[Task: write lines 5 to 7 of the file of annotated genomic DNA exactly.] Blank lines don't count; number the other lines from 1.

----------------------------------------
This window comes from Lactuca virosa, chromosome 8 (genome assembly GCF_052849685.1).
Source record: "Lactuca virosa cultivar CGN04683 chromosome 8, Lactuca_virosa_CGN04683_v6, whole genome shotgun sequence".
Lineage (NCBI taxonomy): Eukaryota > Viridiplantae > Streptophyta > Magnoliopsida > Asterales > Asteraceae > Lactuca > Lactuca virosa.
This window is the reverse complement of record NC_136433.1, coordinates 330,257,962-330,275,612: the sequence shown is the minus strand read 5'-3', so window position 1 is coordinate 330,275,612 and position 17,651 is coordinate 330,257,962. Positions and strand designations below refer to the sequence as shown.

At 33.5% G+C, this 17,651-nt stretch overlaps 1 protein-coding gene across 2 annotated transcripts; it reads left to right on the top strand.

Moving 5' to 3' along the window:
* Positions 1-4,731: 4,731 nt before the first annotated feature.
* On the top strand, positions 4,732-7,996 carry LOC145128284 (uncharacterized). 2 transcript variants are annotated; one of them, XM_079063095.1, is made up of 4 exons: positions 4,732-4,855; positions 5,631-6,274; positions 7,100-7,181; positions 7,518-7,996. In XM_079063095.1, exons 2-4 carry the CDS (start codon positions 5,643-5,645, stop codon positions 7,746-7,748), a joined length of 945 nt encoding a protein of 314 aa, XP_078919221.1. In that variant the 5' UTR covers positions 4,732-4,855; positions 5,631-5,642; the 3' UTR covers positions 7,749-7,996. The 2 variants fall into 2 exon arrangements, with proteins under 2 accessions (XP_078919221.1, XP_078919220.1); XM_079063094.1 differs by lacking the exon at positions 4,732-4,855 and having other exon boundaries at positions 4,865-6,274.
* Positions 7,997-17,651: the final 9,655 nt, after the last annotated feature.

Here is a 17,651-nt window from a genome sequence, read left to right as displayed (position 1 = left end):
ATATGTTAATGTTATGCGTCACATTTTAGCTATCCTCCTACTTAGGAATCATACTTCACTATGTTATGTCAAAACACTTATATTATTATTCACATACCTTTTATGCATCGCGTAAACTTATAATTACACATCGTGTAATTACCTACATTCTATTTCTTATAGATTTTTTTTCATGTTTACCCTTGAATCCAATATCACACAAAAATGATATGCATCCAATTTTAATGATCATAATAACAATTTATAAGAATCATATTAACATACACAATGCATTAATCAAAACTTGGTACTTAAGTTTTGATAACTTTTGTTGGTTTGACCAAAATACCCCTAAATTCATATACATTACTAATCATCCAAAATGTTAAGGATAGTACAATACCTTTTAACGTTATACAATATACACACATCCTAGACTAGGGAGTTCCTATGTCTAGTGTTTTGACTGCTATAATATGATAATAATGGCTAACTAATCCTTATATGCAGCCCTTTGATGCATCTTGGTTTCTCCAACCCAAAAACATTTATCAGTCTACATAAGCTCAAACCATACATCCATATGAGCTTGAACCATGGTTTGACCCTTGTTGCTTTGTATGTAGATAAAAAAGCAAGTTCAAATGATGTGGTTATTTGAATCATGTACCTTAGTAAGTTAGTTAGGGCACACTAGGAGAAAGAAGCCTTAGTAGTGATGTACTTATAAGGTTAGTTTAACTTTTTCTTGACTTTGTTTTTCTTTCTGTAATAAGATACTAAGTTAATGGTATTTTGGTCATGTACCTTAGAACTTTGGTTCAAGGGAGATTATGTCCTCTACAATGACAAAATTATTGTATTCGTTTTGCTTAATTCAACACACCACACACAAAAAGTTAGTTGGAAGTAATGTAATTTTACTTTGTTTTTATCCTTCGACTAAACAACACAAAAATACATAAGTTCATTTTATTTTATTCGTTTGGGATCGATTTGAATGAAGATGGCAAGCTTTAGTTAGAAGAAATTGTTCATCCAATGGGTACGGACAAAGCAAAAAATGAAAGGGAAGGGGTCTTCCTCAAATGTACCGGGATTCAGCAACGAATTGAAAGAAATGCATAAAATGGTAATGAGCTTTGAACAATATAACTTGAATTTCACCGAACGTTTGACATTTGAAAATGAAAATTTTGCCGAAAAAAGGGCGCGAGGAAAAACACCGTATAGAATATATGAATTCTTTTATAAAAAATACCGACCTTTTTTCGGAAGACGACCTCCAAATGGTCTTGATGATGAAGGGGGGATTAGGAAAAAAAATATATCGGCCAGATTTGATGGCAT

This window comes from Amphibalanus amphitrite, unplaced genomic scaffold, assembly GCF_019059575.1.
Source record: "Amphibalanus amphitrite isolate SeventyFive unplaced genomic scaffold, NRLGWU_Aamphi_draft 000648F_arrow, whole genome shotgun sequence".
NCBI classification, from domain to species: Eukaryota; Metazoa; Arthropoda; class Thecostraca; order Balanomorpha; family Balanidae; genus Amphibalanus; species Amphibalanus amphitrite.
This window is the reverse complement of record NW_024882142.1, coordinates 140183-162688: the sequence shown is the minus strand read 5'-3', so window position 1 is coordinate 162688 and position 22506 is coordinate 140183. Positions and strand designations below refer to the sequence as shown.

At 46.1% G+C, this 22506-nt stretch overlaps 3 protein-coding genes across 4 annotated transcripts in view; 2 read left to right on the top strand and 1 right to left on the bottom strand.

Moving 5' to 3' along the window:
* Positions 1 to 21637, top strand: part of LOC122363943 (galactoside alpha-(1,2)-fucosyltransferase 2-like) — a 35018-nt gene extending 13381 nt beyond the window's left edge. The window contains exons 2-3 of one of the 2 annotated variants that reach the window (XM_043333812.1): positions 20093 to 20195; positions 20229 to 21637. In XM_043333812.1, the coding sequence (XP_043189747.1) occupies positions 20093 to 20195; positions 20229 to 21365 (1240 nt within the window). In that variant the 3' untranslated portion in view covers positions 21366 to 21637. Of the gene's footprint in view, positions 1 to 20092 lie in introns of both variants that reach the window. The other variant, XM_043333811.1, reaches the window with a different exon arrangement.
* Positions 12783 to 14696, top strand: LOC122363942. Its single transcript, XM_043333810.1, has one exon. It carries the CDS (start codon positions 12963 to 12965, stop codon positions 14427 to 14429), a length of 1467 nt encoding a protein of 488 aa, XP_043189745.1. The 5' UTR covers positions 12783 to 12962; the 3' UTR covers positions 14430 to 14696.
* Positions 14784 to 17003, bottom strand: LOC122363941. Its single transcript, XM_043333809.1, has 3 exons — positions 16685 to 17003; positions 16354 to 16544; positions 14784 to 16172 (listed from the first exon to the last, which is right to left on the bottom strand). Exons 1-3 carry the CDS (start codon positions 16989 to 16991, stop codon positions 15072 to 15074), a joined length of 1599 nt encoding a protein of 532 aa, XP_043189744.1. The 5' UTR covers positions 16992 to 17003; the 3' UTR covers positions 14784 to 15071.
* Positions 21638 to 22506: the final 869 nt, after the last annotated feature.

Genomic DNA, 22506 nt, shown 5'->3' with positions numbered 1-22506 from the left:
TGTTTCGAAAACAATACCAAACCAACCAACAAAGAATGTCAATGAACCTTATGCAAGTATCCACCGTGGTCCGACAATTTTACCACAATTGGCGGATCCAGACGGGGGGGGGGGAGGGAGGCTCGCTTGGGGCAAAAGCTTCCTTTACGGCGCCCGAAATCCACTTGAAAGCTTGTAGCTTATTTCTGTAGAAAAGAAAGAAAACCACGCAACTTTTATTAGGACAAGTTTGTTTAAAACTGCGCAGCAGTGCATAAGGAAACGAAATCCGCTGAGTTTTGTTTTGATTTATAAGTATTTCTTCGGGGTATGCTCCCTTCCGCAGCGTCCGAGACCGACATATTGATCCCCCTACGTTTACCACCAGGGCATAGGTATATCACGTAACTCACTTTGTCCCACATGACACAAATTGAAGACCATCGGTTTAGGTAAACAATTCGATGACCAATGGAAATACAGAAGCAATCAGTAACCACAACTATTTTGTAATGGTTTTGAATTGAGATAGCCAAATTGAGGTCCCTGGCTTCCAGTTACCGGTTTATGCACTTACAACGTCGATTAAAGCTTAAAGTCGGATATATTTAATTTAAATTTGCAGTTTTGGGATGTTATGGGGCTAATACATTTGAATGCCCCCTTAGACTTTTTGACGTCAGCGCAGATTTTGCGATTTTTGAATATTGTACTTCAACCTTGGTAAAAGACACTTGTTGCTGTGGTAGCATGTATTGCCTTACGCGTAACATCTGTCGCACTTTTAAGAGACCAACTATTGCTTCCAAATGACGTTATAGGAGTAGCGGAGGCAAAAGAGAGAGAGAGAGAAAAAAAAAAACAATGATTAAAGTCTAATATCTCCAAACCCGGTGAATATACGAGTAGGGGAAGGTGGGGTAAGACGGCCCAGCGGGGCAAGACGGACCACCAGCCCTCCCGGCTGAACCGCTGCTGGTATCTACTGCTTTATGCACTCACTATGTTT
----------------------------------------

At 33.5% G+C, this 17,651-nt stretch overlaps 1 protein-coding gene across 2 annotated transcripts; it reads left to right on the top strand.

Moving 5' to 3' along the window:
* Positions 1-4,731: 4,731 nt before the first annotated feature.